Giving babies room to show independence as they grow

BABIES begin life totally dependent on adults for their physical, emotional and intellectual needs.

As they grow, feeling a sense of belonging and being able to attach to others is important for them to become successful, socially appropriate, and secure adults.

However, there is a balance.

It is important not to smother babies with too much physical attention, which can inhibit natural self-regulated development.

In other words, babies need time and space to learn to work some things out for themselves.

A self-assured independent child or a child who feels entitled to preferential treatment is made not born.

For this to happen, it is important that parental support is gradually eased off as babies grow and develop.

The term "helicopter parent" is a phrase used to describe parents who hover constantly or who, as Judith Warner says are "physically hyper-present but somehow psychologically M.I.A." ("How to Raise a Child" by Judith Warner.)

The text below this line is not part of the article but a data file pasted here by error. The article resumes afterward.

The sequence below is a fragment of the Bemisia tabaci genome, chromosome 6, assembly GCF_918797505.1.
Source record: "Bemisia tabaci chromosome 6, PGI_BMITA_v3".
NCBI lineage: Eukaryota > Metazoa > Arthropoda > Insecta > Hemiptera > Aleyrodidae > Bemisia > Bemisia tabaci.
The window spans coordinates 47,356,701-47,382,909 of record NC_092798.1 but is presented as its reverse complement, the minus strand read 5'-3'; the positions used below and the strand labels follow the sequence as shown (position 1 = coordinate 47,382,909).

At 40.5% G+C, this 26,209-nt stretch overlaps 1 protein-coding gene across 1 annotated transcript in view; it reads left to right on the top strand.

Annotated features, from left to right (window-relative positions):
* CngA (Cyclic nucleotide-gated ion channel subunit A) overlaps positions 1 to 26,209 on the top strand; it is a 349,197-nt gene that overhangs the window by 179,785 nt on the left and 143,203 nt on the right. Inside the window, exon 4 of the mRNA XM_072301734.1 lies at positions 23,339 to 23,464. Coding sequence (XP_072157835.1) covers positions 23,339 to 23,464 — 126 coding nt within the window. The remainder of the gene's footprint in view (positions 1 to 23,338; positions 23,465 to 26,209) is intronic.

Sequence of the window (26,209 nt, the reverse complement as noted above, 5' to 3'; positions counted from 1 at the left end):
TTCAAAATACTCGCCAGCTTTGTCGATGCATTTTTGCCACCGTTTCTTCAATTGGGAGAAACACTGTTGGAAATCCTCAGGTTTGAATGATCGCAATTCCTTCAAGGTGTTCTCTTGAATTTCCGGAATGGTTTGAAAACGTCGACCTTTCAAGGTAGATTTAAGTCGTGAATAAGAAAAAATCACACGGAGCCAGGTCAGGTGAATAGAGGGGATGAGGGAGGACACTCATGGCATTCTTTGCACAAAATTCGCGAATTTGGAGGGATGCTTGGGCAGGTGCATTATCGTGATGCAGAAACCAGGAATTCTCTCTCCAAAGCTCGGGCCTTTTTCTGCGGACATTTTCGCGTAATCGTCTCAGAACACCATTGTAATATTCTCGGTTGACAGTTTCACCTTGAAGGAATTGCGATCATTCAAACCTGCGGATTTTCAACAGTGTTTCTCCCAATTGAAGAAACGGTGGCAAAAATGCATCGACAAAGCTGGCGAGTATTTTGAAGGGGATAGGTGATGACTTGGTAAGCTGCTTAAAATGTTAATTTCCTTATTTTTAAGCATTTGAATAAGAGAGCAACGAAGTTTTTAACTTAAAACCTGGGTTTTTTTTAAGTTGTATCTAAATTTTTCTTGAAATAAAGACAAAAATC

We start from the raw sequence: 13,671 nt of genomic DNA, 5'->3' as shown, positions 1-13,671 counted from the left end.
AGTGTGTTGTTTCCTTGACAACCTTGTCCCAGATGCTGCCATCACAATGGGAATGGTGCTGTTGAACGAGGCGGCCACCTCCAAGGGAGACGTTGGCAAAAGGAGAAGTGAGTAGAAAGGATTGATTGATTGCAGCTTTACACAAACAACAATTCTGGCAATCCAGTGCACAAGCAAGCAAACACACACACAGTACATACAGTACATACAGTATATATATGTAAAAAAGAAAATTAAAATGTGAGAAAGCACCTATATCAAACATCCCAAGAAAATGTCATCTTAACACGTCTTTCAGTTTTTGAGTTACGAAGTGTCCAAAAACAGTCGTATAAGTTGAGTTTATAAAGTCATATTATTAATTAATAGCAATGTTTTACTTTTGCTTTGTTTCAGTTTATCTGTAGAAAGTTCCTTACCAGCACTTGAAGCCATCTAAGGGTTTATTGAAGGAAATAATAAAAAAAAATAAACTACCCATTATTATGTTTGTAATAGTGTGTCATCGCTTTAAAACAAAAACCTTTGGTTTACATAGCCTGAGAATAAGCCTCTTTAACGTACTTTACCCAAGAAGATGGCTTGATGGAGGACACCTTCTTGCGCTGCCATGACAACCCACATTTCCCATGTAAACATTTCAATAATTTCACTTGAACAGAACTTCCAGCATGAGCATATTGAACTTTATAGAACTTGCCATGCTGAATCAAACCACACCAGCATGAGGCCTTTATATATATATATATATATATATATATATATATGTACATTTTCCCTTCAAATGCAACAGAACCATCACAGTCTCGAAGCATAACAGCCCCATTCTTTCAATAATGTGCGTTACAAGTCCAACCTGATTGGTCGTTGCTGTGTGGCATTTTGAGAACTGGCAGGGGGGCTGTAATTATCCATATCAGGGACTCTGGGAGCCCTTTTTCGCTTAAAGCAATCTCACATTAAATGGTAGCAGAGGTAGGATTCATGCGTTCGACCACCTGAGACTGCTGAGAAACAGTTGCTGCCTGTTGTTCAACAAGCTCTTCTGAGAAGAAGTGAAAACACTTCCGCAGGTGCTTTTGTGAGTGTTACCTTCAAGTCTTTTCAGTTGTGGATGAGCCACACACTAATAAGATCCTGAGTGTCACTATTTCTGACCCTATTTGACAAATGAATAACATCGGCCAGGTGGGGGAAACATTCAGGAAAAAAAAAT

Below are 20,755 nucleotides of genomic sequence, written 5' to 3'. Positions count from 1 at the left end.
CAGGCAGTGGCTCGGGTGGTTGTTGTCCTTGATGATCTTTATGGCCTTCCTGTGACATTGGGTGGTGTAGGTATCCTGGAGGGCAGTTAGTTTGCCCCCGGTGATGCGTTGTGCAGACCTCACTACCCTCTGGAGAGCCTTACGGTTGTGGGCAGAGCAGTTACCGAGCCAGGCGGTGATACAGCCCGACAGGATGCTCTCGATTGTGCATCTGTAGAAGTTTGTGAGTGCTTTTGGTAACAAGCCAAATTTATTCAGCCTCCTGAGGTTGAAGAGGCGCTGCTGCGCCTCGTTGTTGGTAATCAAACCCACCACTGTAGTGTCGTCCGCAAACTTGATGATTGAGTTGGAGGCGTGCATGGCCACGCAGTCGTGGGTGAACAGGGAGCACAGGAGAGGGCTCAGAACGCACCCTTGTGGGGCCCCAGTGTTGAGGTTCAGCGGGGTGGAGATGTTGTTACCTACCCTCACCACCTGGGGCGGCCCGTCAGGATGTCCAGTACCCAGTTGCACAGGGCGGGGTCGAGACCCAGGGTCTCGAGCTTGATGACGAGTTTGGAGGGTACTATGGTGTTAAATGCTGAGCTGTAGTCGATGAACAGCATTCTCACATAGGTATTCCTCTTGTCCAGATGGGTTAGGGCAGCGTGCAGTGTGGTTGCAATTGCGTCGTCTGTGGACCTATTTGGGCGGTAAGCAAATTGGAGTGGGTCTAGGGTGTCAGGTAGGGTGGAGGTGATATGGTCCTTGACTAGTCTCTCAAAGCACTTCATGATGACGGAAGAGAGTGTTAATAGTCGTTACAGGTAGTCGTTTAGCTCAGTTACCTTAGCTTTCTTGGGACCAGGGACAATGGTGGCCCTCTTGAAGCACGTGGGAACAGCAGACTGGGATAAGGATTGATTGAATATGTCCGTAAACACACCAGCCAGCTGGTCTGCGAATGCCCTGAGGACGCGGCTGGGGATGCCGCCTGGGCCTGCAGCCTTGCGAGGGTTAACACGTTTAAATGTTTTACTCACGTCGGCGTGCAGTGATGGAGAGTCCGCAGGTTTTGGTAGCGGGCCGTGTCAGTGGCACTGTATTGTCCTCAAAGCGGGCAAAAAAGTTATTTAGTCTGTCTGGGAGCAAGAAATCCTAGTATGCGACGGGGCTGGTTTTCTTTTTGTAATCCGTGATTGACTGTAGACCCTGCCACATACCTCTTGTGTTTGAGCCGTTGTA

Children are not given room to work through things such as how to soothe themselves (sucking fingers or holding a cuddly toy).

Play is how children learn about life and how and where they fit in.

Allow children space for open-ended play, leave room for them to observe, mimic, try and keep trying.

An environment rich with opportunities of exploration and trial and error learning reduces the chance of children always looking to adults for answers as they advance in an imperfect world.

Helping children develop their imagination and solve problems on their own builds self-esteem.

Jody Allen is the Chief Editor of Stay at Home Mum www.stayathomemum.com.au.


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